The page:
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SitePoint PHP Blog:
Using Traits in Doctrine Entities
December 09, 2014 @ 12:16:56

On the SitePoint PHP blog there's a recent post showing you how to use traits with Doctrine entities. PHP's traits allow for the inclusion of functionality into a class without having to extend another class or create an object to use it.

Since PHP 5.4.0, PHP supports a pretty way to reuse code called "Traits" - a set of methods that you can include within another class in order not to repeat yourself. You can read more about traits in previously published SitePoint posts: here, here and here. Today, I am going to show you how they can be used with Doctrine ORM in a Symfony Environment.

He shows how to create two basic Doctrine entities, in this case representing "Article" and "Comment" instances. He then creates the trait, a "TimestampableTrait" class that abstracts out the setting/updating of the create and updated date on the Doctrine record. He refactors the entities to use the trait and shows the results of the "schema create" command.

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traits doctrine entity tutorial introduction functionality

Link: http://www.sitepoint.com/using-traits-doctrine-entities/

Allan MacGregor:
Exploring Traits
March 17, 2014 @ 11:48:59

In his new post Allan MacGregor takes a look at a somewhat underused feature of PHP (since 5.4), traits. He talks about how they can help solve multiple inheritance issues and the power they can offer.

Languages like C++ or Python manage this problem by allowing inheritance from multiple classes, Ruby in the other hand uses Mixings to address this issue. Regardless of the technique the problem remains the same; Traits are another approach to this problem and are commonly used in the languages like Perl and Scala.

He includes an example of the standard PHP method for inheritance in classes via the normal "extends" handling. He refactors this into a setup using traits to "override" the single inheritance issues via a "Cat" trait included in the "Tiger" class providing the "roar" method inside the class context.

The best part about traits is that it makes sense from a structural point of view. [...] Traits are an incredible addition to the PHP language and we have only started to touch the surface.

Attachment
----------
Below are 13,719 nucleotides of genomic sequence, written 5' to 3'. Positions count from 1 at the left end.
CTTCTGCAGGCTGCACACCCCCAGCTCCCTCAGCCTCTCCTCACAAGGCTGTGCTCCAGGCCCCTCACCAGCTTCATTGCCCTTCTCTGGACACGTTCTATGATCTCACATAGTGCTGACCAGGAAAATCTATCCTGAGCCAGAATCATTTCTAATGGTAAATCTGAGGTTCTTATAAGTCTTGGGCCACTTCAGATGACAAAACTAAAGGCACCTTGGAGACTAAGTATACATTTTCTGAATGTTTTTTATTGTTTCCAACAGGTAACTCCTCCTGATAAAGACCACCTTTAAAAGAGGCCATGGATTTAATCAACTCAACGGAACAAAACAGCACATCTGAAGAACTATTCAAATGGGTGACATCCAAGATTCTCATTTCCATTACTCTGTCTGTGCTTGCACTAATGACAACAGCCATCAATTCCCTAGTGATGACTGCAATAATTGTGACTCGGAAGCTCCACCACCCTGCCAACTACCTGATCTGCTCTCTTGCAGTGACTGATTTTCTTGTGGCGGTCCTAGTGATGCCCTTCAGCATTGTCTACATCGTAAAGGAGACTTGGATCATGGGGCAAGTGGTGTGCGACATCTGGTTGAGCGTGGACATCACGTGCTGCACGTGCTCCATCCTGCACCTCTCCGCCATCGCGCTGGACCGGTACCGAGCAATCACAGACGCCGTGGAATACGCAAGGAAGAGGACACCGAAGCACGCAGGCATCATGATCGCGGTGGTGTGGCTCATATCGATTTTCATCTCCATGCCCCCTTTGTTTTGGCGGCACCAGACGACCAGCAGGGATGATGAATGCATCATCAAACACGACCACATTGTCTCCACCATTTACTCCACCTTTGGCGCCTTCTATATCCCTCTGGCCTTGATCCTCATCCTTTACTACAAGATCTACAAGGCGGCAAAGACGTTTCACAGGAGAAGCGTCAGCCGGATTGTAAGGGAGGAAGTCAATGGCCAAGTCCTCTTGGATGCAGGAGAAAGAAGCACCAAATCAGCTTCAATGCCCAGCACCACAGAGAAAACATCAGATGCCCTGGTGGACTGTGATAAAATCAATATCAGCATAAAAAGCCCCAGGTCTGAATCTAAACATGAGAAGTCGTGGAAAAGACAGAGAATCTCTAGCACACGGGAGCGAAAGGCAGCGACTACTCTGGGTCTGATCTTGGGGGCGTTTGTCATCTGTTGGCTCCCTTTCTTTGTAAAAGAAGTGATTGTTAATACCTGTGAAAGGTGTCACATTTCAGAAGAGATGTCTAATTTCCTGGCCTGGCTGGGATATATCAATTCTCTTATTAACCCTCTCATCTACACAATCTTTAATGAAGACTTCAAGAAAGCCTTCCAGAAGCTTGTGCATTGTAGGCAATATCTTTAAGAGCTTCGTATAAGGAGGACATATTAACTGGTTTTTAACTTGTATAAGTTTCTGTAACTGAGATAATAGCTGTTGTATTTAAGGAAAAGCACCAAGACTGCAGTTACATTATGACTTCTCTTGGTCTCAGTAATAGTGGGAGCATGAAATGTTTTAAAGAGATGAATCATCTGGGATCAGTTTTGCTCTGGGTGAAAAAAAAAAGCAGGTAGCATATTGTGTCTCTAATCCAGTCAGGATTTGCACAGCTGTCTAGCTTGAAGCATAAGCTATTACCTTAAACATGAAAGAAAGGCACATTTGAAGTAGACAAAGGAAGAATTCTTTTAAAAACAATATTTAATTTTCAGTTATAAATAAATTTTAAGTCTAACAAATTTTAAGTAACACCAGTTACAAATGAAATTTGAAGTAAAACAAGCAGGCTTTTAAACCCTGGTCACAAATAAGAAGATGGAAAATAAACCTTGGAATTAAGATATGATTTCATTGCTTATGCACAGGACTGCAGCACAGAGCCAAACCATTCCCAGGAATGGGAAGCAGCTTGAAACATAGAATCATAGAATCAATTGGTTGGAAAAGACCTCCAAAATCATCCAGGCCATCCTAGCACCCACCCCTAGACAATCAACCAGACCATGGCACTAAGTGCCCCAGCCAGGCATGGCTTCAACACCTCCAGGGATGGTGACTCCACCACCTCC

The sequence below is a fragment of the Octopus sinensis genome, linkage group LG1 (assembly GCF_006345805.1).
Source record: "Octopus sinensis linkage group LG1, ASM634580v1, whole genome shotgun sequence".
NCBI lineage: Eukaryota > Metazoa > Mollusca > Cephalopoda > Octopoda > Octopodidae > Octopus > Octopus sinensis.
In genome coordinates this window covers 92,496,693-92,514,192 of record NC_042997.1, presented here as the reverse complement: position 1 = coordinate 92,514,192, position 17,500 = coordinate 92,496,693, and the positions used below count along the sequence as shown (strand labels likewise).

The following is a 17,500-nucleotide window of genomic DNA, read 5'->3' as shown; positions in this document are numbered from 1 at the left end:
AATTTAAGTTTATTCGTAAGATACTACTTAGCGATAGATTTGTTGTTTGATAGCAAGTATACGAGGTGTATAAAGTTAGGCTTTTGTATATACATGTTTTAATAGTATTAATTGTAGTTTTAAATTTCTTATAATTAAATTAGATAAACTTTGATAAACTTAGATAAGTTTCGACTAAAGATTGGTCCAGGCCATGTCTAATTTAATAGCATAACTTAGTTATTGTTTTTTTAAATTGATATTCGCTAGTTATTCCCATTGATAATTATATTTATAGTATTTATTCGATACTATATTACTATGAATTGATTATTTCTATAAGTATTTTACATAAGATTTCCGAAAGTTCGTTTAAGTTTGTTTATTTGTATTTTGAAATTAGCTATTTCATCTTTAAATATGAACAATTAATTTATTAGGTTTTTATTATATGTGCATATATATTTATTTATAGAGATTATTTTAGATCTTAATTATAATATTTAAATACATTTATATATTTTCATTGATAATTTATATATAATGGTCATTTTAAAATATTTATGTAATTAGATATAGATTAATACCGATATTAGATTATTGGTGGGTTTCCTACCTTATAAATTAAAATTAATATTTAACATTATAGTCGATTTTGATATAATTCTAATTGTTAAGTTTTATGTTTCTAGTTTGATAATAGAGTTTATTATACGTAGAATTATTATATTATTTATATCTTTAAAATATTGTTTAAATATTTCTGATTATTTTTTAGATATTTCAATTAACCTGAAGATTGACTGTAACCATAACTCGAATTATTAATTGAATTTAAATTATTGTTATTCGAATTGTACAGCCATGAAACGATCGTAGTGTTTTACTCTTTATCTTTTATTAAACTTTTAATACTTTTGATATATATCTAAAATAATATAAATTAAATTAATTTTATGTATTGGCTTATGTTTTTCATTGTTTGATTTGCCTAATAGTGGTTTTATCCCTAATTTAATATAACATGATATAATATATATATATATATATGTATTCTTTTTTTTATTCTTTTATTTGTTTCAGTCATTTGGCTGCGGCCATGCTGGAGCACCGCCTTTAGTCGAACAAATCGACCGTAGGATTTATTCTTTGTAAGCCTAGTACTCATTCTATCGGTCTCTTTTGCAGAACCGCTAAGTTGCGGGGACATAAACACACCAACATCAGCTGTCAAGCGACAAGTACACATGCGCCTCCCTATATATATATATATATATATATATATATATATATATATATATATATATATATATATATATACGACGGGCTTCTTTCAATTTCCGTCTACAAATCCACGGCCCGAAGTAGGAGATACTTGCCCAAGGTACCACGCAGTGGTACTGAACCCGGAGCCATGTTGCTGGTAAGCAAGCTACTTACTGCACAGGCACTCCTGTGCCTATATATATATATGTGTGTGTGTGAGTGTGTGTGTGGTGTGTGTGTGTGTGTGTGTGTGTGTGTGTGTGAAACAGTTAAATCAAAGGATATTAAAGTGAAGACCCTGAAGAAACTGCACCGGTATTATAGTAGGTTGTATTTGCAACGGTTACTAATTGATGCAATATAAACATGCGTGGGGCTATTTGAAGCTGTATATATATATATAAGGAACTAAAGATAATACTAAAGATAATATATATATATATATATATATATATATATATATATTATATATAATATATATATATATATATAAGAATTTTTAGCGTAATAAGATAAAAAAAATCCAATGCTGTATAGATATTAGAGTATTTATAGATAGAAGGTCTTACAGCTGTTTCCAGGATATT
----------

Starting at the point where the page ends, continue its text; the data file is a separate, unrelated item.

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traits introduction multiple inheritance

Link: http://coderoncode.com/2014/03/17/exploring-traits.html

U
October 02, 2013 @ 10:56:28

For those that might have heard of traits (made available in newer versions of PHP, 5.4+) but haven't seen much of a practical application, this new post from Matthew Setter could help.

Here's the situation which prompted the use of them, in a nutshell. I had a custom view helper which performed some rather elementary date & time formatting, based purely on US standards. When I first wrote the ViewHelper, I wasn't aware of any other use case I'd have for it. So it made sense for it to be self-contained. Such is life however, as later in development the need did arise to do more date/time formatting. But this time, far removed from the view layer in a model. [...] So I weighed up my options and chose to go with Traits. I'll be honest, there was the new & cool factor to them as well - as well as an irresistible sense of simplicity in them.

He shares the actual trait code he implemented, making two simple methods - one for formatting date and another for formatting the time - for his views to use. He also includes examples of it in use. He also sought some feedback

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zendframework2 traits reuse view helper

Link: http://www.maltblue.com/php/using-traits-for-code-reuse-in-zend-framework-2

Benjamin Eberlei:
Traits are Static Access
April 12, 2013 @ 11:16:35

In a new post to his site Benjamin Eberlei shares an opinion about traits, noting that they're basically the same as static functionality when it comes to several things like coupling, not being testable and being a "global state" container.

I used to look forward to traits as a feature in PHP 5.4, but after discussions with Kore I came to the conclusion that traits are nothing else than static access in disguise. They actually lead to the exact same code smells. Familiar with the outcome of too much static use, we should reject traits as just another way of statically coupling your code to other classes.

He includes some code examples showing traits in use in an example controller to handle a simple redirect. He points out at least six different issues with just this simple implementation. He rewrites it as "static" code to help prove his point. He comes to the conclusion that, much like static methods, traits should be avoided and instead aggregation should be favored.

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traits static compare avoid example code

Link: http://www.whitewashing.de/2013/04/12/traits_are_static_access.html

The Coders Lexicon:
My Love / Hate Relationship With PHP Traits
February 11, 2013 @ 12:50:45

On the Coder's Lexicon site, there's a recent post talking about the author's love/hate relationship with PHP traits, a relatively new feature of the language that apps for more "drop-in" functionality similar to mixins in other languages.

When I saw the introduction of PHP traits in 5.4.0 I was eager to learn all about them and how they worked. [...] PHP traits, in my opinion, are handy and very flexible. I guess that is the "love" part of my relationship with them. [...] However, I feel that traits also meddle with a bit of the inheritance rules that have been proven time and time again. Is it possible to love as well as hate something at the same time?